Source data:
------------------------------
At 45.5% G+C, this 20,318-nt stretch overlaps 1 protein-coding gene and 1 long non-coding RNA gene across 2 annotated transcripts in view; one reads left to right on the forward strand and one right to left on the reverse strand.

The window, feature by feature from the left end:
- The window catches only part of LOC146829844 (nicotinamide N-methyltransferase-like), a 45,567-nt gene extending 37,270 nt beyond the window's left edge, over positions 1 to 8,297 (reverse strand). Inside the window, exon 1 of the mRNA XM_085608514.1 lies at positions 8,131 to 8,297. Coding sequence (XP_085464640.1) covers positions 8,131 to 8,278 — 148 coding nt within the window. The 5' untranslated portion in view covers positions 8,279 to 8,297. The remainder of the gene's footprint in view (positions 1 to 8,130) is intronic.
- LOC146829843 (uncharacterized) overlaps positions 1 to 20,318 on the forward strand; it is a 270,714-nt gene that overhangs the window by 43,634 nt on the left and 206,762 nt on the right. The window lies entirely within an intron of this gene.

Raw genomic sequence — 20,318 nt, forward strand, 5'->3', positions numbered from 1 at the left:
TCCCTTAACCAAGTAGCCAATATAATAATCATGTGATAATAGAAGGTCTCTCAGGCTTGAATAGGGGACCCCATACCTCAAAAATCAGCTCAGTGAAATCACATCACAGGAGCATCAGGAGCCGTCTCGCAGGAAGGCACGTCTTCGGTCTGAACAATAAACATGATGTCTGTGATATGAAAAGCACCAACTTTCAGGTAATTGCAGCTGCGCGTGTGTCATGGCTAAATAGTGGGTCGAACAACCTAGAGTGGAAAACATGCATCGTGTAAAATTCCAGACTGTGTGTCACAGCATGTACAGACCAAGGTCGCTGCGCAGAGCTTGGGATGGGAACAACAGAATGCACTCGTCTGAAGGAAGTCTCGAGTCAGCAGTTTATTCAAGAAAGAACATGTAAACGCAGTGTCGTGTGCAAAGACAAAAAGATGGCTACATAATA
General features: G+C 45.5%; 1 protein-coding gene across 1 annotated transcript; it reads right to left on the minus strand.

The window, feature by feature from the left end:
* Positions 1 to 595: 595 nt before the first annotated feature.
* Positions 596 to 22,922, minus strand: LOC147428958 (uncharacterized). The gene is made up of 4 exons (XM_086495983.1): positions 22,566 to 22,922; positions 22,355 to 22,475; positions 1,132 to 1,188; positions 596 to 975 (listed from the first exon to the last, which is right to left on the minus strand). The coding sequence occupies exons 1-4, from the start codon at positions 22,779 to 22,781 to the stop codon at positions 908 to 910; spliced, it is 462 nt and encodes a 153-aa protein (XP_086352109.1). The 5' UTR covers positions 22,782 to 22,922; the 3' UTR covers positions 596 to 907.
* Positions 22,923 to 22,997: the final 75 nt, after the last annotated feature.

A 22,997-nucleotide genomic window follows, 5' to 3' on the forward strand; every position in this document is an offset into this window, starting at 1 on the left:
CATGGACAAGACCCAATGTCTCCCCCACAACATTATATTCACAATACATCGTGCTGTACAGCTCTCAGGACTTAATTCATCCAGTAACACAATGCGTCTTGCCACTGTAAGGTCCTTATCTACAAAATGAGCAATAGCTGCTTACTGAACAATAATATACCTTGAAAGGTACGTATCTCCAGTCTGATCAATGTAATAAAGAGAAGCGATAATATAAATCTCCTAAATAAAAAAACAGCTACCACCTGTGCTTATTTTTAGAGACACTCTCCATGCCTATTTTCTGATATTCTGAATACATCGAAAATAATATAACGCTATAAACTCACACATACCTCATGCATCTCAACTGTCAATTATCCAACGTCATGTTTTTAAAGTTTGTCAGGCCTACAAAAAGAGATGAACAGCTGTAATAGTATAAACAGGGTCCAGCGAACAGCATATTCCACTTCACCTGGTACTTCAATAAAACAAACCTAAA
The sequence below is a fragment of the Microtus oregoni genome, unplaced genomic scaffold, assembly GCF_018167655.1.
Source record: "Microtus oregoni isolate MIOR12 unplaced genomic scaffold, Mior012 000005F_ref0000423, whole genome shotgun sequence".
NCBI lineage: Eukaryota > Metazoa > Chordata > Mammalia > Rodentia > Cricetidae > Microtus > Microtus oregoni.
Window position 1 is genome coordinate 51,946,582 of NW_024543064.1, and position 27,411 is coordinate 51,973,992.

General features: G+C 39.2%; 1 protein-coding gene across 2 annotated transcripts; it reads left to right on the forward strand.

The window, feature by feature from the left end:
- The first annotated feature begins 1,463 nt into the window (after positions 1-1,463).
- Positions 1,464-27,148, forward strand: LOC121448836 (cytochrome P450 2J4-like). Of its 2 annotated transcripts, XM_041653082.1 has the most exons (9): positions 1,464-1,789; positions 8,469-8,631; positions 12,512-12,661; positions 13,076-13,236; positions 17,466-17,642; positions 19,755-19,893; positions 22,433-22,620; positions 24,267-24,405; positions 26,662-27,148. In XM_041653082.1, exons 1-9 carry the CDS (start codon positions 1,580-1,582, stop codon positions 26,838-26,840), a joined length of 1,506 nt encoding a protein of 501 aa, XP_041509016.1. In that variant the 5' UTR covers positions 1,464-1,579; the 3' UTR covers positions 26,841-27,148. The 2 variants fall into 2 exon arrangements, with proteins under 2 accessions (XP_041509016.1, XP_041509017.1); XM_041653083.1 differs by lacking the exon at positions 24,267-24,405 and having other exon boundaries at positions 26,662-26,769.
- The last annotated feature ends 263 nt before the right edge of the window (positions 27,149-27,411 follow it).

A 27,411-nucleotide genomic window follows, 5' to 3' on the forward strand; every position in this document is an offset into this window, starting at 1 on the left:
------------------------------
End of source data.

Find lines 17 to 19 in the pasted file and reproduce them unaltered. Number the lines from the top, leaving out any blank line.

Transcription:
Window position 1 is genome coordinate 51,946,582 of NW_024543064.1, and position 27,411 is coordinate 51,973,992.

General features: G+C 39.2%; 1 protein-coding gene across 2 annotated transcripts; it reads left to right on the forward strand.

The window, feature by feature from the left end: